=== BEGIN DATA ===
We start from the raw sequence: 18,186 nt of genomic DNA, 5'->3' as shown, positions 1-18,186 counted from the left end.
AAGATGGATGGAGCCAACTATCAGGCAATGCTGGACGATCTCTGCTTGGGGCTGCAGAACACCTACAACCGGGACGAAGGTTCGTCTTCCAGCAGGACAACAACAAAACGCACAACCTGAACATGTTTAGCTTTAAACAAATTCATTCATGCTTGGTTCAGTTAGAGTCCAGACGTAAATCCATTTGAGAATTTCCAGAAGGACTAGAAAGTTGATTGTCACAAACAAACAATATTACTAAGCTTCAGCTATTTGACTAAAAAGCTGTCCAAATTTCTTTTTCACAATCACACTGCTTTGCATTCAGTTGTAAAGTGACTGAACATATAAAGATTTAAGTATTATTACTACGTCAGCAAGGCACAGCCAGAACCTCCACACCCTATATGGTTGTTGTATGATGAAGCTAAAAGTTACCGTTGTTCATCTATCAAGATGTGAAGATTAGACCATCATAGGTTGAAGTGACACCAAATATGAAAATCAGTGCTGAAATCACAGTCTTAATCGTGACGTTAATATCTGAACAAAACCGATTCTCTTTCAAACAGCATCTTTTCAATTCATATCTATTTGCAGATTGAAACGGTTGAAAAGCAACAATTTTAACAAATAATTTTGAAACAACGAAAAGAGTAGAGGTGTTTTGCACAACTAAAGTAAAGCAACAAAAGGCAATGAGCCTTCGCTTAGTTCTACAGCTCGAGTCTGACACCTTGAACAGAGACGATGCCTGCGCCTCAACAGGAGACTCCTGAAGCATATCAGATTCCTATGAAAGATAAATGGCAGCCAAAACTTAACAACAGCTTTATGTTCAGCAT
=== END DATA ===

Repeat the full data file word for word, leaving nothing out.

We start from the raw sequence: 18,186 nt of genomic DNA, 5'->3' as shown, positions 1-18,186 counted from the left end.
AAGATGGATGGAGCCAACTATCAGGCAATGCTGGACGATCTCTGCTTGGGGCTGCAGAACACCTACAACCGGGACGAAGGTTCGTCTTCCAGCAGGACAACAACAAAACGCACAACCTGAACATGTTTAGCTTTAAACAAATTCATTCATGCTTGGTTCAGTTAGAGTCCAGACGTAAATCCATTTGAGAATTTCCAGAAGGACTAGAAAGTTGATTGTCACAAACAAACAATATTACTAAGCTTCAGCTATTTGACTAAAAAGCTGTCCAAATTTCTTTTTCACAATCACACTGCTTTGCATTCAGTTGTAAAGTGACTGAACATATAAAGATTTAAGTATTATTACTACGTCAGCAAGGCACAGCCAGAACCTCCACACCCTATATGGTTGTTGTATGATGAAGCTAAAAGTTACCGTTGTTCATCTATCAAGATGTGAAGATTAGACCATCATAGGTTGAAGTGACACCAAATATGAAAATCAGTGCTGAAATCACAGTCTTAATCGTGACGTTAATATCTGAACAAAACCGATTCTCTTTCAAACAGCATCTTTTCAATTCATATCTATTTGCAGATTGAAACGGTTGAAAAGCAACAATTTTAACAAATAATTTTGAAACAACGAAAAGAGTAGAGGTGTTTTGCACAACTAAAGTAAAGCAACAAAAGGCAATGAGCCTTCGCTTAGTTCTACAGCTCGAGTCTGACACCTTGAACAGAGACGATGCCTGCGCCTCAACAGGAGACTCCTGAAGCATATCAGATTCCTATGAAAGATAAATGGCAGCCAAAACTTAACAACAGCTTTATGTTCAGCAT